Facilitating Reproduction of the Components of A Complex Hydrologic Modeling Study: "Hydrologic Model Sensitivity to Temporal Aggregation of Meteorological Forcing Data: A Case Study for the Contiguous United States"


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Created: Apr 06, 2021 at 3:10 a.m.
Last updated: Apr 13, 2023 at 1:13 p.m.
DOI: 10.4211/hs.c0e8de47aee744d088db7019d78c2b3f
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Abstract

The overall goal of this collection is to use the basic strategy and architecture presented by Choi et al. (2021) to make components of a modern and complex hydrologic modeling study (VB study; Van Beusekom et al., 2022) easier to reproduce. The design and implemention of the developed cyberinfrastructure to achieve this goal are fully explained by Maghami et al. (2023).

In VB study, hydrological outputs from the SUMMA model for the 671 CAMELS catchments across the contiguous United States (CONUS) and a 60-month actual simulation period are investigated to understand their dependence on input forcing behavior across CONUS. VB study layes out a simple methodology that can be applied to understand the relative importance of seven model forcings (precipitation rate, air temperature, longwave radiation, specific humidity, shortwave radiation, wind speed, and air pressure).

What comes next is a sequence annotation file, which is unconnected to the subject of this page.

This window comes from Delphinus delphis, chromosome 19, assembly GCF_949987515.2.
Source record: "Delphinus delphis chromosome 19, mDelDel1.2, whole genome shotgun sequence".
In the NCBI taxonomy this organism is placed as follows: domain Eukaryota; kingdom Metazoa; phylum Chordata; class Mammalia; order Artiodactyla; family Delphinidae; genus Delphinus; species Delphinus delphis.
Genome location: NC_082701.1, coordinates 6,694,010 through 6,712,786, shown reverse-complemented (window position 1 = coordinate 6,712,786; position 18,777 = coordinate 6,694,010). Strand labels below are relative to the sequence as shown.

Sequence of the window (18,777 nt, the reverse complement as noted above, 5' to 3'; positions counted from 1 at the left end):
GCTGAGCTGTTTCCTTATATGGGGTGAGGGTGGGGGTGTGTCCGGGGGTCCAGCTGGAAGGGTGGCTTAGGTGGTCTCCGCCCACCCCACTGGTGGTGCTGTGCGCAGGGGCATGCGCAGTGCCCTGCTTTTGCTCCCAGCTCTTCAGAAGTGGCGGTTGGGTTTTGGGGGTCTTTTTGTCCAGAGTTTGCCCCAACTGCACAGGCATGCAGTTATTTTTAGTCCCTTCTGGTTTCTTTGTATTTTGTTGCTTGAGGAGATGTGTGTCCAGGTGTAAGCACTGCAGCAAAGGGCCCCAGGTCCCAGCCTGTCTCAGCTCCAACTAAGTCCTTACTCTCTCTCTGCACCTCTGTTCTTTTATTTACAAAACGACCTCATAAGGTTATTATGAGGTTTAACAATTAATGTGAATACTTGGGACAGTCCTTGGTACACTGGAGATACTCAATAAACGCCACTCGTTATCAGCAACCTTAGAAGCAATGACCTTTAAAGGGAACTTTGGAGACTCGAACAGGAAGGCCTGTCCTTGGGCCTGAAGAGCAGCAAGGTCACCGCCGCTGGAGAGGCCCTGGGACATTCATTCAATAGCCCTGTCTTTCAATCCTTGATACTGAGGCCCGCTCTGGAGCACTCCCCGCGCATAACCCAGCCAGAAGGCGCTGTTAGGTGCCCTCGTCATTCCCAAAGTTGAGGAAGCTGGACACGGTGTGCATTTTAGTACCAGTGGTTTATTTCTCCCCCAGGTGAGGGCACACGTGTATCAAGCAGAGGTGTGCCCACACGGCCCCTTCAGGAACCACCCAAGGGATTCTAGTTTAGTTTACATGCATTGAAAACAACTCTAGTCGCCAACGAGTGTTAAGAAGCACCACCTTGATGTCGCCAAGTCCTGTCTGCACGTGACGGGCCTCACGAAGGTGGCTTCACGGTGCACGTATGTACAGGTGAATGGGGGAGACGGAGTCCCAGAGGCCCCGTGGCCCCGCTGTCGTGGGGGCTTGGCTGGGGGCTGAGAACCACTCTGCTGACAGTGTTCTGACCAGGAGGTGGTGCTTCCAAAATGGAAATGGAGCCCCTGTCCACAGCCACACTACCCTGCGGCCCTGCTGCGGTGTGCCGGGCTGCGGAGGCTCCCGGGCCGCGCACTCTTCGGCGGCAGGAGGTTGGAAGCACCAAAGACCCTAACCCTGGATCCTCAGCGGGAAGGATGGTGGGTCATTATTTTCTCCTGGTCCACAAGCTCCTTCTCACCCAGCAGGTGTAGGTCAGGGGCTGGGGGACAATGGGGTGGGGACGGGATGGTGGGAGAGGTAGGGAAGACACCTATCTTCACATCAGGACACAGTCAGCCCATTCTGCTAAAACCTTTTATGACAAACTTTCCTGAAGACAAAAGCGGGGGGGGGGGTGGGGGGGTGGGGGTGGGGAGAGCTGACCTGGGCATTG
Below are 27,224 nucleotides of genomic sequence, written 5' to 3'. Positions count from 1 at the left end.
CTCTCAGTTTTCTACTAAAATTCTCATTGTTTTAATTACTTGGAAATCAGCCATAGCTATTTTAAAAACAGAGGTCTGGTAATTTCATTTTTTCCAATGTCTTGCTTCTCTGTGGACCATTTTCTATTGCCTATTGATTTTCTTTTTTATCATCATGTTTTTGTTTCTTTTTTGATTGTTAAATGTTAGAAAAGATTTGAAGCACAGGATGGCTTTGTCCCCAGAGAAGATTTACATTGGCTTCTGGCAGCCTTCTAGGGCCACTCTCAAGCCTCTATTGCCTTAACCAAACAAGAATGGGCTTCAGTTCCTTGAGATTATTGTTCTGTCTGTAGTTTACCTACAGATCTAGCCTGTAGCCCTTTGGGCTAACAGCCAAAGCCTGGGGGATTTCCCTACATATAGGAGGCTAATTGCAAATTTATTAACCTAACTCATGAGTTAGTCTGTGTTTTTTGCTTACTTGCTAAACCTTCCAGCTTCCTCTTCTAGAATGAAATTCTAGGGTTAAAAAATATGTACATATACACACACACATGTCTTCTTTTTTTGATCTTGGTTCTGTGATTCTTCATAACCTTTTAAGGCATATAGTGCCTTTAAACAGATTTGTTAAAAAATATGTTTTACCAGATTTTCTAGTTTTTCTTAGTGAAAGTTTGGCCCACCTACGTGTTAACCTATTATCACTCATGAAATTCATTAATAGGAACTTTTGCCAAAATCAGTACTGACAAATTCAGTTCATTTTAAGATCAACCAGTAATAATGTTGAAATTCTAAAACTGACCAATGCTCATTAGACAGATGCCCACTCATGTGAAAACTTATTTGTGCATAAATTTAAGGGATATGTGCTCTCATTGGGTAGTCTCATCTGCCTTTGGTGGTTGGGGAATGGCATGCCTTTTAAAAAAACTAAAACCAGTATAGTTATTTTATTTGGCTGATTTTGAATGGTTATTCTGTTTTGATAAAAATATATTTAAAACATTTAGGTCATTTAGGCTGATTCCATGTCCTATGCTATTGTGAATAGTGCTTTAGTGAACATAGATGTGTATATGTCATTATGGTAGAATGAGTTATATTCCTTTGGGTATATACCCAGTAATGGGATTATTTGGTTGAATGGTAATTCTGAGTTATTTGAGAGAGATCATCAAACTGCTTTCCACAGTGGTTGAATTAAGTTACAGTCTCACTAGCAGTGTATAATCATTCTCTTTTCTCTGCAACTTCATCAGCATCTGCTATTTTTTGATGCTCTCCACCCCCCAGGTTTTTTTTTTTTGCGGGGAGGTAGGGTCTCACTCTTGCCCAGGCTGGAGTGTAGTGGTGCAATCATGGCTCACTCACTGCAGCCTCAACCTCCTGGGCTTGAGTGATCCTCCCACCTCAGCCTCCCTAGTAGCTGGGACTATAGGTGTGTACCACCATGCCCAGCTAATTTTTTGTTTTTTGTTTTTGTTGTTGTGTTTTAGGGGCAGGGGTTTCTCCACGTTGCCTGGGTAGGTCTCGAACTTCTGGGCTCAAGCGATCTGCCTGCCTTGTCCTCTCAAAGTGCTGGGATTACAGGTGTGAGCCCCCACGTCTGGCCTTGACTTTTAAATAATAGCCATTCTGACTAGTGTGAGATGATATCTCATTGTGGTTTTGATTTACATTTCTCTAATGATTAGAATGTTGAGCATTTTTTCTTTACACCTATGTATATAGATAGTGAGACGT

Choi et al. (2021) integrated three components through seamless data transfers for a reproducible research: (1) online data and model repositories; (2) computational environments leveraging containerization and self-documented computational notebooks; and (3) Application Programming Interfaces (APIs) that provide programmatic control of complex computational models.

Therefore, Maghami et al. (2023), integrated the following three components through seamless data transfers to make components of a modern and complex hydrologic study (VB study) easier to reproduce:
(1) HydroShare as online data and model repository;
(2) CyberGIS-Jupyter for Water for self-documented computational notebooks as computational environment (with and without HPC notebooks);
(3) pySUMMA as Application Programming Interfaces (APIs) that provide programmatic control of complex computational models.

This collection includes three resources:

1- First resource, provides the entire NLDAS forcing datasets used in the VB study.
2- Second resource provides an end-to-end workflow of CAMELS basin modeling with SUMMA for the paper simulations configured for execution in connected JupyterHub compute platforms. This resource is well-suited for a smaller scale exploration: it is preconfigured to explore one example CAMELS site and a period of 60-month actual simulation to demonstrate the capabilities of the notebooks. Users still can change the CAMELS site, the number of sites being explored or even the simulation period. To quickly assess the capabilities of the notebooks in this resource, we even recommend running an actual simulation period as short as 12 months.